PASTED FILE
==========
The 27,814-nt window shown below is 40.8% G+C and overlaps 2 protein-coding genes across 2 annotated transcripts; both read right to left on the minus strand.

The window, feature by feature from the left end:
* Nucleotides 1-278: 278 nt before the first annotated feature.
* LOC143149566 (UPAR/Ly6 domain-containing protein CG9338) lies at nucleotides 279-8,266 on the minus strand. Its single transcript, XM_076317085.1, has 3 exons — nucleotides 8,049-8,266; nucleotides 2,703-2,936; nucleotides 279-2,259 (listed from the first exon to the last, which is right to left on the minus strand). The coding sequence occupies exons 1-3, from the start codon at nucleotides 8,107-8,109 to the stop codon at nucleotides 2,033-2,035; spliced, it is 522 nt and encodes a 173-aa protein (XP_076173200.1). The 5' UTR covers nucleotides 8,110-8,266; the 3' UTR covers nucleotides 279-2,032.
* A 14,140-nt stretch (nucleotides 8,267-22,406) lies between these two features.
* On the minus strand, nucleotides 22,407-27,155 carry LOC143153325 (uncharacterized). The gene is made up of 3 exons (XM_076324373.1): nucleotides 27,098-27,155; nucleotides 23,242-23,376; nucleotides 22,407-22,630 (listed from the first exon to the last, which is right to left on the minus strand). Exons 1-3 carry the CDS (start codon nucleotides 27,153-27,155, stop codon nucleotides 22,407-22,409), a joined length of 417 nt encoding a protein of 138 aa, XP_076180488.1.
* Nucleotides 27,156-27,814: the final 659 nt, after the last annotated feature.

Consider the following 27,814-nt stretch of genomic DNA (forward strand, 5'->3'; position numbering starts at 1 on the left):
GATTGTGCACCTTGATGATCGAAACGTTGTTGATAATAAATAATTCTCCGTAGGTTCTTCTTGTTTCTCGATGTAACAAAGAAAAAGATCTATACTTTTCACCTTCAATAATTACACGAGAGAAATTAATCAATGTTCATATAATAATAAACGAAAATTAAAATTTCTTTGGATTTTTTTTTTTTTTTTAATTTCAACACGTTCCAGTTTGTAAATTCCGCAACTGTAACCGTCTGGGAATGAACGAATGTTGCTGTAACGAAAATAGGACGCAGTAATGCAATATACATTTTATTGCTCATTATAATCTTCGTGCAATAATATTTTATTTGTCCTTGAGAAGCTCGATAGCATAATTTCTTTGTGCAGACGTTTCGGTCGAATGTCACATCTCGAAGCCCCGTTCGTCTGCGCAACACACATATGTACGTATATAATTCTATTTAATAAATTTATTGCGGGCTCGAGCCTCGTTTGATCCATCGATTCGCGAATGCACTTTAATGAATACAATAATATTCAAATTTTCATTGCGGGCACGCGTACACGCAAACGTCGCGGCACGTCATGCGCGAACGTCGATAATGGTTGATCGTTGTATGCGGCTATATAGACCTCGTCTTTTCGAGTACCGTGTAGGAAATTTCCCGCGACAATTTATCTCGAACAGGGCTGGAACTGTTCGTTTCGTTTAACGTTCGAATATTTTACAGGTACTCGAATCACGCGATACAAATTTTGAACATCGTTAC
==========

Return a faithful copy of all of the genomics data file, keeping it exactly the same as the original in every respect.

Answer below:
The 27,814-nt window shown below is 40.8% G+C and overlaps 2 protein-coding genes across 2 annotated transcripts; both read right to left on the minus strand.

The window, feature by feature from the left end:
* Nucleotides 1-278: 278 nt before the first annotated feature.
* LOC143149566 (UPAR/Ly6 domain-containing protein CG9338) lies at nucleotides 279-8,266 on the minus strand. Its single transcript, XM_076317085.1, has 3 exons — nucleotides 8,049-8,266; nucleotides 2,703-2,936; nucleotides 279-2,259 (listed from the first exon to the last, which is right to left on the minus strand). The coding sequence occupies exons 1-3, from the start codon at nucleotides 8,107-8,109 to the stop codon at nucleotides 2,033-2,035; spliced, it is 522 nt and encodes a 173-aa protein (XP_076173200.1). The 5' UTR covers nucleotides 8,110-8,266; the 3' UTR covers nucleotides 279-2,032.
* A 14,140-nt stretch (nucleotides 8,267-22,406) lies between these two features.
* On the minus strand, nucleotides 22,407-27,155 carry LOC143153325 (uncharacterized). The gene is made up of 3 exons (XM_076324373.1): nucleotides 27,098-27,155; nucleotides 23,242-23,376; nucleotides 22,407-22,630 (listed from the first exon to the last, which is right to left on the minus strand). Exons 1-3 carry the CDS (start codon nucleotides 27,153-27,155, stop codon nucleotides 22,407-22,409), a joined length of 417 nt encoding a protein of 138 aa, XP_076180488.1.
* Nucleotides 27,156-27,814: the final 659 nt, after the last annotated feature.

Consider the following 27,814-nt stretch of genomic DNA (forward strand, 5'->3'; position numbering starts at 1 on the left):
GATTGTGCACCTTGATGATCGAAACGTTGTTGATAATAAATAATTCTCCGTAGGTTCTTCTTGTTTCTCGATGTAACAAAGAAAAAGATCTATACTTTTCACCTTCAATAATTACACGAGAGAAATTAATCAATGTTCATATAATAATAAACGAAAATTAAAATTTCTTTGGATTTTTTTTTTTTTTTTAATTTCAACACGTTCCAGTTTGTAAATTCCGCAACTGTAACCGTCTGGGAATGAACGAATGTTGCTGTAACGAAAATAGGACGCAGTAATGCAATATACATTTTATTGCTCATTATAATCTTCGTGCAATAATATTTTATTTGTCCTTGAGAAGCTCGATAGCATAATTTCTTTGTGCAGACGTTTCGGTCGAATGTCACATCTCGAAGCCCCGTTCGTCTGCGCAACACACATATGTACGTATATAATTCTATTTAATAAATTTATTGCGGGCTCGAGCCTCGTTTGATCCATCGATTCGCGAATGCACTTTAATGAATACAATAATATTCAAATTTTCATTGCGGGCACGCGTACACGCAAACGTCGCGGCACGTCATGCGCGAACGTCGATAATGGTTGATCGTTGTATGCGGCTATATAGACCTCGTCTTTTCGAGTACCGTGTAGGAAATTTCCCGCGACAATTTATCTCGAACAGGGCTGGAACTGTTCGTTTCGTTTAACGTTCGAATATTTTACAGGTACTCGAATCACGCGATACAAATTTTGAACATCGTTAC